Some sources suggest that the use of the common spoon among Copts was uncommon before the early fifteenth century. Also, throughout the Ottoman period, Western travelers noted that in those rare instances during which the Coptic laity partook in the wine, it was mixed with the Host. In the early twentieth century, various observers indicated that in the Coptic Eucharistic tradition, “a spoon is not always used.” Finally, in the past and present, the Eucharist—the bread intincted in the wine—has been individually given to the Coptic sick and elderly at home.
To be clear, according to public health experts, intinction or communion in hand should also be reconsidered in this climate. But these examples reflect the dynamic nature of historical Eucharistic practices in response to challenges of travel, work, illness, or political hardship, which should now be considered in the age of COVID-19. The Coptic Church has survived through centuries of difficulty in great part because of its ability to adapt. Should its clerical leadership devise alternate means of administering the Eucharist, its own rich past shows how this rite has changed over time and how different approaches might protect the health of clergy, parishioners, and community without compromising its core beliefs.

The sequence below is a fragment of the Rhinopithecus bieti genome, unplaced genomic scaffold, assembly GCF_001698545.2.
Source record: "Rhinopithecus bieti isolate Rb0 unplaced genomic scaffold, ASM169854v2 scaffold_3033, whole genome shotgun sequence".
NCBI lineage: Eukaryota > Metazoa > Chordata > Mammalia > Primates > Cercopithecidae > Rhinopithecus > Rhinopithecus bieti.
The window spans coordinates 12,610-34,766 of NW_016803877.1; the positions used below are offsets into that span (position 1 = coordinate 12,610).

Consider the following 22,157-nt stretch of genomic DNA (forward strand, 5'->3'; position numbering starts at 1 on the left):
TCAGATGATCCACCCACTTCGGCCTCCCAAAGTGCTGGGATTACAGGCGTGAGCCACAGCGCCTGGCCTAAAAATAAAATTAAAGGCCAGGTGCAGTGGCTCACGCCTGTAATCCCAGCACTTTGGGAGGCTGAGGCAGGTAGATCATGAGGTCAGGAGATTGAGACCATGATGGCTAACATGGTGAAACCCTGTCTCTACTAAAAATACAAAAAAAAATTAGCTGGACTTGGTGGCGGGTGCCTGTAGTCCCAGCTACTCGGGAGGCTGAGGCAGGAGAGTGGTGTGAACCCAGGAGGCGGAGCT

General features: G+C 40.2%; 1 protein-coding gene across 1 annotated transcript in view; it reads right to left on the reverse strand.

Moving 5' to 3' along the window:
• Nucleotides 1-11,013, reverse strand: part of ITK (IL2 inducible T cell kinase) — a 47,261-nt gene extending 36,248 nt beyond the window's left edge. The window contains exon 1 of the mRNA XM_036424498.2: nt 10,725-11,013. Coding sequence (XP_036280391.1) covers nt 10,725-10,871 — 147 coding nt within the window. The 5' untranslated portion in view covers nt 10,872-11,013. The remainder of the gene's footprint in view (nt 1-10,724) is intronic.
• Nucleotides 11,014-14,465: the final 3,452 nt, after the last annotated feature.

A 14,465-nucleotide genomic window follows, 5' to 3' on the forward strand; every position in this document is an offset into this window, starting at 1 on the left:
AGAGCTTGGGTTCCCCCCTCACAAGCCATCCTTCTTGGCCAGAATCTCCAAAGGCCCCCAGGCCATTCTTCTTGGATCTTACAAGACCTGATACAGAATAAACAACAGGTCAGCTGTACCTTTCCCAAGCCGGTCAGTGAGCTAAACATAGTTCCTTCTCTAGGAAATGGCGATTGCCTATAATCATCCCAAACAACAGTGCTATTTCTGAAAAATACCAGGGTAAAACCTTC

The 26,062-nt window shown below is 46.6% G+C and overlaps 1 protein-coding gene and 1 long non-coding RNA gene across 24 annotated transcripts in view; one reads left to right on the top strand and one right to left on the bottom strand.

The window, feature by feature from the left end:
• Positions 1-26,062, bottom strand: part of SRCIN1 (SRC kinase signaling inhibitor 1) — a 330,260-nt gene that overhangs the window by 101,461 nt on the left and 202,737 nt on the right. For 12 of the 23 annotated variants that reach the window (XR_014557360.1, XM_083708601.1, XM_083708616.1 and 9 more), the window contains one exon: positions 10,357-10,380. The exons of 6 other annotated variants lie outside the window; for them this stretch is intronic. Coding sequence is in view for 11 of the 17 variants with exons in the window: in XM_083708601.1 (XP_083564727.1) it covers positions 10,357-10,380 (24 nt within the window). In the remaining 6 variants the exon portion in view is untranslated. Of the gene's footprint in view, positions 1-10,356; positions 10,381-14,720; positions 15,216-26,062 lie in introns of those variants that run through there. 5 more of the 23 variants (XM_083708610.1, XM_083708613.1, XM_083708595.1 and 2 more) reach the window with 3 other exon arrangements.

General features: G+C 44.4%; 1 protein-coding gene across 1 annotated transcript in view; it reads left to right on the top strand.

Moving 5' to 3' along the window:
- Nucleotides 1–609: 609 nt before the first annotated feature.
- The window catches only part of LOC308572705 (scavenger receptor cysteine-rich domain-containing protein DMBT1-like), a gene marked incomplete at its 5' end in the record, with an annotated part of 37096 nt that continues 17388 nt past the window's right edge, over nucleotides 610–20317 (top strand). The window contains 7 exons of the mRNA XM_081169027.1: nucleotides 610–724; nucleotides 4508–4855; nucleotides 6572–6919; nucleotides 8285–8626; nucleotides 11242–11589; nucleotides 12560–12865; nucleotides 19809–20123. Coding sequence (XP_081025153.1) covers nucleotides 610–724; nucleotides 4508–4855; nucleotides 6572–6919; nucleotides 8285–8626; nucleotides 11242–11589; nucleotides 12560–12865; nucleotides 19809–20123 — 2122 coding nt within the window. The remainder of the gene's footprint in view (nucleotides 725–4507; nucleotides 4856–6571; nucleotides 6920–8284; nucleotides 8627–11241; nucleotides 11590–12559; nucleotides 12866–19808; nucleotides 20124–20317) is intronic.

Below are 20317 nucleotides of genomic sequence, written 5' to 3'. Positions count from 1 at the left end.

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Febe Armanios is Professor of History at Middlebury College and the author of “Coptic Christianity in Ottoman Egypt” (Oxford University Press).